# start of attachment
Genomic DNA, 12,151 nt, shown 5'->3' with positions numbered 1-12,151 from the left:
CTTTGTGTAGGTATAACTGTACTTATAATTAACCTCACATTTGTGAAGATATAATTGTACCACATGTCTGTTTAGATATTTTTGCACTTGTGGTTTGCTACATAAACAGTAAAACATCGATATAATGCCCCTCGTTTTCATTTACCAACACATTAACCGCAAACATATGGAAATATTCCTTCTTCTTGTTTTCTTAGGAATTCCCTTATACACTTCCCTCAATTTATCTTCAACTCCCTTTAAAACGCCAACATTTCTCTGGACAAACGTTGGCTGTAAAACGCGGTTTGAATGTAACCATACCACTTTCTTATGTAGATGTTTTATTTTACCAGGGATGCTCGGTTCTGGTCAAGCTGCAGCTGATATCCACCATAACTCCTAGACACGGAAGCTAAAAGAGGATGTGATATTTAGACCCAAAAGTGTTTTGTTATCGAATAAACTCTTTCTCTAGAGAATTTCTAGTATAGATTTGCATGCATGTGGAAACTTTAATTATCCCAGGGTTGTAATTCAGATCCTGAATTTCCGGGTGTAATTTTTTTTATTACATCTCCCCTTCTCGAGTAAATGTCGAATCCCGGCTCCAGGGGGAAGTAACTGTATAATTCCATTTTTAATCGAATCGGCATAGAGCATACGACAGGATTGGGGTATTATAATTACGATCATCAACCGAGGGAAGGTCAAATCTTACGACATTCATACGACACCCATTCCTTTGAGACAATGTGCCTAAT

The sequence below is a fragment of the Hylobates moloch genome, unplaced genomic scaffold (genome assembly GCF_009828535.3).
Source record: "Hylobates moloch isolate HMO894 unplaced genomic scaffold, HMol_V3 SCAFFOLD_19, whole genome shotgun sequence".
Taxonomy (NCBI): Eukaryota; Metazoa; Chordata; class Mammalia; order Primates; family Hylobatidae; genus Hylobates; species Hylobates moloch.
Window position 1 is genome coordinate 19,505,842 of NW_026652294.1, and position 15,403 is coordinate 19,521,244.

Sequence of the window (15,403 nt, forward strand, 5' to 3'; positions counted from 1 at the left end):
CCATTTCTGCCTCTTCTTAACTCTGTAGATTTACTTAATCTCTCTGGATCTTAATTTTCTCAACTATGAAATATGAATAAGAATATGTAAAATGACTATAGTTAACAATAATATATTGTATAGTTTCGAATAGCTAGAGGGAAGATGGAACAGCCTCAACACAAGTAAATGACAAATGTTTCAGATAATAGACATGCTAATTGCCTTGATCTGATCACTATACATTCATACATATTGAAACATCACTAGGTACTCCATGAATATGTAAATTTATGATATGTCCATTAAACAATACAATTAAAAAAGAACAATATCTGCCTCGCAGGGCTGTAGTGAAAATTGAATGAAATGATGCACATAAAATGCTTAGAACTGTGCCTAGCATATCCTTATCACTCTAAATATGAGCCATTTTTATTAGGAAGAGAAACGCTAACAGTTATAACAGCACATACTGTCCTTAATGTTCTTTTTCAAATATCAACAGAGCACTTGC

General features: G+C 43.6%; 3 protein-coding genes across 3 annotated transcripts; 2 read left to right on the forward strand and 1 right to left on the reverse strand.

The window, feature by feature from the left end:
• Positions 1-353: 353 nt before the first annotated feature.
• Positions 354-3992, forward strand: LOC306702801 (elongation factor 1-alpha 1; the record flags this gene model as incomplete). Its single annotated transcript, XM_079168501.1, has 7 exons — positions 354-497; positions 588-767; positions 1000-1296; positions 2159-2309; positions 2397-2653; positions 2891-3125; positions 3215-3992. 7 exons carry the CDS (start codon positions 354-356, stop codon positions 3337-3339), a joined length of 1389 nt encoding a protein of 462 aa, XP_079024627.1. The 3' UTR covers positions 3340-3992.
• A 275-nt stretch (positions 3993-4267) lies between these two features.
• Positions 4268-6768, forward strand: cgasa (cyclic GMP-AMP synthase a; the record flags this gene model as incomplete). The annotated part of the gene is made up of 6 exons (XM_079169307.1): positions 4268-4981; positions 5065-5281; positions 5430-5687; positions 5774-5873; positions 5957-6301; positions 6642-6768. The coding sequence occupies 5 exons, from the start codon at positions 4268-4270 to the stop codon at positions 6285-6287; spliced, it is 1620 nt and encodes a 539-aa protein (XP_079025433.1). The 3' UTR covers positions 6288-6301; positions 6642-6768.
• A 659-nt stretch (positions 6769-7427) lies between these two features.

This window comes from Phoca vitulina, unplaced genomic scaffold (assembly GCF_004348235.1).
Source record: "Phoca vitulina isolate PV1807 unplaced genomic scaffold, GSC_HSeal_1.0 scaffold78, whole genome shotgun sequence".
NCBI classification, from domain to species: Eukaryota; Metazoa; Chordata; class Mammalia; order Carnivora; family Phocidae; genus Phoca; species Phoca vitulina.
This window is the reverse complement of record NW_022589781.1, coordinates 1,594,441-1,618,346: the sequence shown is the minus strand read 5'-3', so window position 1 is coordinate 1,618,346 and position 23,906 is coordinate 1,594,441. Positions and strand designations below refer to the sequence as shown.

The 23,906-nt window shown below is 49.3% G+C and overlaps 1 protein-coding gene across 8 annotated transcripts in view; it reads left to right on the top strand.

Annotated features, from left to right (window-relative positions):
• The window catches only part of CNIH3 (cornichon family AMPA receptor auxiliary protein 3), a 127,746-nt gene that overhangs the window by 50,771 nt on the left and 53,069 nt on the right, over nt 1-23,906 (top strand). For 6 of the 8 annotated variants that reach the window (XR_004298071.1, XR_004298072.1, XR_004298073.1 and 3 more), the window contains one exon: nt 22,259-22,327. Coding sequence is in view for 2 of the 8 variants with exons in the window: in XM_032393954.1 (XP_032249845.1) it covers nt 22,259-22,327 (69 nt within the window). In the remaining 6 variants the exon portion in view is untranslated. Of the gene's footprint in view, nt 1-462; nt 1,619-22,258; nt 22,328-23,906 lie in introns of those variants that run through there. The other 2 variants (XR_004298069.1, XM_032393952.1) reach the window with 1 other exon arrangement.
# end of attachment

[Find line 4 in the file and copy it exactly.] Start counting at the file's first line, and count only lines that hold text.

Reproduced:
Source record: "Hylobates moloch isolate HMO894 unplaced genomic scaffold, HMol_V3 SCAFFOLD_19, whole genome shotgun sequence".